The average transaction price for a brand-new 2019 full-size pickup is right around $50,000. With that in mind, a lot of truck customers are looking for ways to save money, and that includes by shopping for the cheapest trucks to maintain. We’ve focused on two key areas today to help.
We first wanted pickups that were likely to be reliable, so that you wouldn’t have as many repairs to make. But we further investigated how much it typically costs when there is something to fix. After all, a truck with a single repair bill of $500 takes more from your bank account that one that needs two $50 fixes. Smaller trucks are also less expensive to maintain than bigger ones — usually. Note that two intriguing pickups are too new for us to have maintenance-cost information, so we haven’t included them here: the 2019 Ford Ranger and 2020 Jeep Gladiator.
Photo Credit: Ford
2019 Ford F-150
Our list of the cheapest trucks to maintain goes in reverse order, starting with the 2019 Ford F-150. The Blue Oval’s full-size pickup fares pretty well when it comes to repair frequency: It tends to visit the shop less often than most of its rivals. Yet when fixes are needed, they can get pricey.
Part of this, of course, is the flipside to some vital Ford advantages. A key reason the F-150 is so capable and fuel-efficient is that it relies on weight-saving aluminum for certain body panels — and aluminum can be more expensive to work with than steel. The truck also features advanced technologies for connectivity, driver assistance, and trailering. All bring important benefits but also the potential for a costly repair.
Photo Credit: GMC
2019 GMC Sierra
The next three of our cheapest trucks to maintain are all very closely matched. They may not be quite as reliable as the Ford F-150, but they have lower average repair costs. This trio consists of the other three domestic full-size pickups, and unsurprisingly, it’s the 2019 GMC Sierra that costs the most to keep up with. That’s the price you pay for the truck’s Professional Grade positioning.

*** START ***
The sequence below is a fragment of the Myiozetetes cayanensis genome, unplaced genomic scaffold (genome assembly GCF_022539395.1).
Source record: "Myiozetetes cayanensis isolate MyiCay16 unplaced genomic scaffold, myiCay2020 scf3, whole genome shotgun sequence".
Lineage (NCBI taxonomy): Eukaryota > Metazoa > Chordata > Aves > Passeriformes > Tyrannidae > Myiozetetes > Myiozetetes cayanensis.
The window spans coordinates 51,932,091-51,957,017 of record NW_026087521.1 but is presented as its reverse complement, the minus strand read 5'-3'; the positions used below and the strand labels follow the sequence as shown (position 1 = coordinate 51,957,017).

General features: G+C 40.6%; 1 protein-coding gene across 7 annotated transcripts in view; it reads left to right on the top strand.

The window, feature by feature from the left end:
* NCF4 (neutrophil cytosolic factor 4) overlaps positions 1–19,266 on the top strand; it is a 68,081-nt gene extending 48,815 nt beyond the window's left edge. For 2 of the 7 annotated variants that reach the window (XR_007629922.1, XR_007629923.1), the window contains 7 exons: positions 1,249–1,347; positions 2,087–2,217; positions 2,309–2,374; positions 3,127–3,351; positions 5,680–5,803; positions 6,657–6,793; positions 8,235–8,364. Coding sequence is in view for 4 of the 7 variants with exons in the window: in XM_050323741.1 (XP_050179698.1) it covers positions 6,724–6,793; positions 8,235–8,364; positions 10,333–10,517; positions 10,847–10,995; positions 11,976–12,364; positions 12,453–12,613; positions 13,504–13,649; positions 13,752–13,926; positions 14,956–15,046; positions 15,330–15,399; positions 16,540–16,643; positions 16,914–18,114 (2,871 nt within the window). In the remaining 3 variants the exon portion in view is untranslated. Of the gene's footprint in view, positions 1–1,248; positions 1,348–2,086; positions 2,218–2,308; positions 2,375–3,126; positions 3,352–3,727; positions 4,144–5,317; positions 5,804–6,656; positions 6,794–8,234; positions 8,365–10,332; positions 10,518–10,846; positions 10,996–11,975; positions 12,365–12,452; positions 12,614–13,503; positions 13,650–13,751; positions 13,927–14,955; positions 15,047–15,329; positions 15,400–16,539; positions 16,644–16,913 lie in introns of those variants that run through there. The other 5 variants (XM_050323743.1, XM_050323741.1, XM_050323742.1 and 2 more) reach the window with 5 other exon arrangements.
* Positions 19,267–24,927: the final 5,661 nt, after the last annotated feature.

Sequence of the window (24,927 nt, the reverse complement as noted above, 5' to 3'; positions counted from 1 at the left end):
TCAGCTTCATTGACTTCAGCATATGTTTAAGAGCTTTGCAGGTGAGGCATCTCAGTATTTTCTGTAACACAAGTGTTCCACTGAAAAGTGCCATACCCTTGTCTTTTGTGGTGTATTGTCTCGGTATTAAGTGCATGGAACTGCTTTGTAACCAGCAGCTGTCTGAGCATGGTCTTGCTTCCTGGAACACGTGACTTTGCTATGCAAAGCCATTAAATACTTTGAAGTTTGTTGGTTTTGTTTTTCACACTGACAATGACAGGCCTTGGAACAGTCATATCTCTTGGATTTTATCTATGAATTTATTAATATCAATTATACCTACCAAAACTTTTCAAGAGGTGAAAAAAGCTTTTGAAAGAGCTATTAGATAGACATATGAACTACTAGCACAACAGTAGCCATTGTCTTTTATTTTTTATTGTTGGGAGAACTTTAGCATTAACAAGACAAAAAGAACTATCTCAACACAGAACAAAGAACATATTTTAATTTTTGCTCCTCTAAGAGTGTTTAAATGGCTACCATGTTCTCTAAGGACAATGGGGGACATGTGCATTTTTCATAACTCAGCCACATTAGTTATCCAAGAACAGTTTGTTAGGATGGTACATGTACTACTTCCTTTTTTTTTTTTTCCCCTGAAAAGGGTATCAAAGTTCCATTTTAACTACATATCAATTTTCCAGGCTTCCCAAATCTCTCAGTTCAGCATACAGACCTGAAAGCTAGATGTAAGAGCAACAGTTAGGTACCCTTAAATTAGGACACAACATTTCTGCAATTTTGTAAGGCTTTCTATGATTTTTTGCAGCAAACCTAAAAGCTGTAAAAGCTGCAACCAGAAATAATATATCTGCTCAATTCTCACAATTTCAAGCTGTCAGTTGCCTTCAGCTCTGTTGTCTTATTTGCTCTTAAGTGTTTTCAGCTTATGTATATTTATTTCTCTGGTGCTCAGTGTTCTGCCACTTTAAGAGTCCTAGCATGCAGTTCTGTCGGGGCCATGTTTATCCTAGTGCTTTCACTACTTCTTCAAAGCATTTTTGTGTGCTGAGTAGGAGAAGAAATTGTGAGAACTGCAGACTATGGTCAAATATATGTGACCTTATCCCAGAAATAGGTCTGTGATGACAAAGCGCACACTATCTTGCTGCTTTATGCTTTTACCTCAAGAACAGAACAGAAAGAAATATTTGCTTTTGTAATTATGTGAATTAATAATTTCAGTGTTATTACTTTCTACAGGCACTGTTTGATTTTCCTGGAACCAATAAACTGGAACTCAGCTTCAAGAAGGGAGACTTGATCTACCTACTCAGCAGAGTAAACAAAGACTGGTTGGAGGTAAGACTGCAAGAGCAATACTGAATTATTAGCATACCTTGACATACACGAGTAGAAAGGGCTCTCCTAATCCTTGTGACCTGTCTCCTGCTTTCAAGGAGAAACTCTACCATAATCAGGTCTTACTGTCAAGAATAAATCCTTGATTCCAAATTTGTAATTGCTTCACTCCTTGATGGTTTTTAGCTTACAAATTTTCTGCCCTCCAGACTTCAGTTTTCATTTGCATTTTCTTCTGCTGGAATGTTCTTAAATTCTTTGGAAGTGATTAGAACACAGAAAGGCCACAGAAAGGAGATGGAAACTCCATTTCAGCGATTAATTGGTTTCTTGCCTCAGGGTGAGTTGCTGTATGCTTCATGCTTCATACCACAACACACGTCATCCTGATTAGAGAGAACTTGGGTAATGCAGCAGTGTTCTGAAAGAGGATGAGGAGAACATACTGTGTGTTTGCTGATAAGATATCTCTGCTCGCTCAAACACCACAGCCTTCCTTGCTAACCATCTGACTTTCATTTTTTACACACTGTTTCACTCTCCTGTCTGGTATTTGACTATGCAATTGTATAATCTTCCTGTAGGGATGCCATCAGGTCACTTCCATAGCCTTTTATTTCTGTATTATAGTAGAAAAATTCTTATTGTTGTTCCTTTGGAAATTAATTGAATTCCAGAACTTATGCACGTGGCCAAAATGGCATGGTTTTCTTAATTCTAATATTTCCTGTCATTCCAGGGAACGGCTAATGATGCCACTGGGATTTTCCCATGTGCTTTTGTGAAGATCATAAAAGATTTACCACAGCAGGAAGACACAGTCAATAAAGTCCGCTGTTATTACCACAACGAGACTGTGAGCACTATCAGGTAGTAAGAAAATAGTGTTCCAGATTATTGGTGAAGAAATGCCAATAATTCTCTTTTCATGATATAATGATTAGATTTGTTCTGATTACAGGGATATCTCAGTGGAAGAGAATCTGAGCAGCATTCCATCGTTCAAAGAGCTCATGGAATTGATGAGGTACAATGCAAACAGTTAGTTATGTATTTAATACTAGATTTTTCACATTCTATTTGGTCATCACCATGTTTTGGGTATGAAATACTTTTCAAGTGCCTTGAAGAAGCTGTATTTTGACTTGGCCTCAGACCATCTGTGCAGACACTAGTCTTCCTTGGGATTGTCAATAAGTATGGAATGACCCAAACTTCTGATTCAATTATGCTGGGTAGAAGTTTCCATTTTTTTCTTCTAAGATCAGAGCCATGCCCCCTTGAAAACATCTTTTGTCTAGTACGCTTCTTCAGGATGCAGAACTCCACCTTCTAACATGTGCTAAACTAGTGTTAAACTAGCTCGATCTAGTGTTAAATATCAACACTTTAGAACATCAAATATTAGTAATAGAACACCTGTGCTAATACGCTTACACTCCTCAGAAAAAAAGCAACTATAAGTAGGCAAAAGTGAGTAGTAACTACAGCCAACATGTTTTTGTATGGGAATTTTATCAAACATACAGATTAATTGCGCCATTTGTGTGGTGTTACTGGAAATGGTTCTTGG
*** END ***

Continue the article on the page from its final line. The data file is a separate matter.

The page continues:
On the other hand, that price does cover a variety of high-end equipment and plenty of rugged capability. Remember, too, that the average Sierra repair cost takes into account the luxurious Denali trim. With that model, you can enjoy fancy but expensive-to-fix goodies like a digital rearview mirror, LED headlights, and a multi-color head-up display.
Photo Credit: General Motors
2019 Chevrolet Silverado
The 2019 Chevrolet Silverado shares much of its hardware with the GMC Sierra, and it visits the shop just about as often. The difference is that the Bowtie brand’s more mainstream appeal can mean a slightly lower financial burden for repairs. As a result, the Silverado may be a better choice if you’re shopping for the cheapest trucks to maintain.
Not that the Chevy doesn’t offer its share of upscale content. For example, you can order the 2019 Silverado with a full array of LED exterior lighting, power-retractable running boards, and a class-exclusive power-opening and power-closing tailgate. Chevrolet also gives you one free dealer visit — for an oil change, tire change, and inspection — which helps defray costs at least somewhat.
Photo Credit: Ram Trucks
2019 Ram 1500
Although Fiat-Chrysler doesn’t have the best reputation for reliability, the company’s full-size half-ton pickup — the 2019 RAM 1500 — actually ranks right in the middle of the pack on our list of the cheapest trucks to maintain. The newly redesigned Ram has essentially the same numbers as the Chevrolet Silverado, but with its own unique content.
For instance, the Ram is equipped with a standard light-hybrid powertrain for fuel efficiency, and it’s available with the only air suspension in the segment. The truck then showcases some of the segment’s top technologies, from mobile Wi-Fi to automatic emergency braking to a Harman Kardon audio system. To help counter the cost of fixing any of that stuff, the truck rides on a new frame that makes it the “strongest RAM 1500 ever.”
Photo Credit: GMC
2019 GMC Canyon
The 2019 GMC Canyon is the most expensive mid-size truck to keep up with according to our online research. However, the Canyon does qualify as one of the cheapest trucks to maintain when you consider the bigger beasts: You see, despite having a typical score for repair frequency, the Canyon’s average repair costs are roughly 10 percent lower than any of the previously mentioned full-size pickups.